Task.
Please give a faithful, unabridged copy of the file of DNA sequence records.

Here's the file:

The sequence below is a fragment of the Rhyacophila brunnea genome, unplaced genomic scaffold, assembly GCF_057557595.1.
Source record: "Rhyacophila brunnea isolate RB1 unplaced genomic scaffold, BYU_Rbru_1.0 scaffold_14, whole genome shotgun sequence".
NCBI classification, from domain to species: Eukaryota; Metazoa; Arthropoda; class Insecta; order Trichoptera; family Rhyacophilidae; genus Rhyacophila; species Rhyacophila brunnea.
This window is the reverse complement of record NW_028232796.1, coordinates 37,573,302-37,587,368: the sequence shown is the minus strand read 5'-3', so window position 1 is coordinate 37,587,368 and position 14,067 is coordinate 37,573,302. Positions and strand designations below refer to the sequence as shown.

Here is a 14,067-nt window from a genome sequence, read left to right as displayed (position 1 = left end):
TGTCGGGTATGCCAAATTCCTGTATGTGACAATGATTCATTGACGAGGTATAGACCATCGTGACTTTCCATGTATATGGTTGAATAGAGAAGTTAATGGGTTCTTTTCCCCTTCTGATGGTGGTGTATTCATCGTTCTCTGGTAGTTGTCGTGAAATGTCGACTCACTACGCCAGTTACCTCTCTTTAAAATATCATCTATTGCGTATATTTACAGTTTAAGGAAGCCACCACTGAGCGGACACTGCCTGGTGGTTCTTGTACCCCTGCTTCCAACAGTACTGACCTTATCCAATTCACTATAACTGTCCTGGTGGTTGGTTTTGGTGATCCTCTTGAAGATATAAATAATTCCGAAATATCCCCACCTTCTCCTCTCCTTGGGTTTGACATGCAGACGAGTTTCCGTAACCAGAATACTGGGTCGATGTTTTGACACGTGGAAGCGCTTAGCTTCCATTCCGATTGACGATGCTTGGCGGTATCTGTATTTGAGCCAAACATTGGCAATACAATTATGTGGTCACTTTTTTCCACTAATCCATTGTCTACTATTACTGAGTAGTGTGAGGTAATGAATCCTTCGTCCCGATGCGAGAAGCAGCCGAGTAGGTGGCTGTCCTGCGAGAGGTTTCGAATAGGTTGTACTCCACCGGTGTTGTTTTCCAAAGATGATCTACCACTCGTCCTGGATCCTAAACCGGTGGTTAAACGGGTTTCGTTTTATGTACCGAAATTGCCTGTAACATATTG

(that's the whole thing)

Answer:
The sequence below is a fragment of the Rhyacophila brunnea genome, unplaced genomic scaffold, assembly GCF_057557595.1.
Source record: "Rhyacophila brunnea isolate RB1 unplaced genomic scaffold, BYU_Rbru_1.0 scaffold_14, whole genome shotgun sequence".
NCBI classification, from domain to species: Eukaryota; Metazoa; Arthropoda; class Insecta; order Trichoptera; family Rhyacophilidae; genus Rhyacophila; species Rhyacophila brunnea.
This window is the reverse complement of record NW_028232796.1, coordinates 37,573,302-37,587,368: the sequence shown is the minus strand read 5'-3', so window position 1 is coordinate 37,587,368 and position 14,067 is coordinate 37,573,302. Positions and strand designations below refer to the sequence as shown.

Here is a 14,067-nt window from a genome sequence, read left to right as displayed (position 1 = left end):
TGTCGGGTATGCCAAATTCCTGTATGTGACAATGATTCATTGACGAGGTATAGACCATCGTGACTTTCCATGTATATGGTTGAATAGAGAAGTTAATGGGTTCTTTTCCCCTTCTGATGGTGGTGTATTCATCGTTCTCTGGTAGTTGTCGTGAAATGTCGACTCACTACGCCAGTTACCTCTCTTTAAAATATCATCTATTGCGTATATTTACAGTTTAAGGAAGCCACCACTGAGCGGACACTGCCTGGTGGTTCTTGTACCCCTGCTTCCAACAGTACTGACCTTATCCAATTCACTATAACTGTCCTGGTGGTTGGTTTTGGTGATCCTCTTGAAGATATAAATAATTCCGAAATATCCCCACCTTCTCCTCTCCTTGGGTTTGACATGCAGACGAGTTTCCGTAACCAGAATACTGGGTCGATGTTTTGACACGTGGAAGCGCTTAGCTTCCATTCCGATTGACGATGCTTGGCGGTATCTGTATTTGAGCCAAACATTGGCAATACAATTATGTGGTCACTTTTTTCCACTAATCCATTGTCTACTATTACTGAGTAGTGTGAGGTAATGAATCCTTCGTCCCGATGCGAGAAGCAGCCGAGTAGGTGGCTGTCCTGCGAGAGGTTTCGAATAGGTTGTACTCCACCGGTGTTGTTTTCCAAAGATGATCTACCACTCGTCCTGGATCCTAAACCGGTGGTTAAACGGGTTTCGTTTTATGTACCGAAATTGCCTGTAACATATTG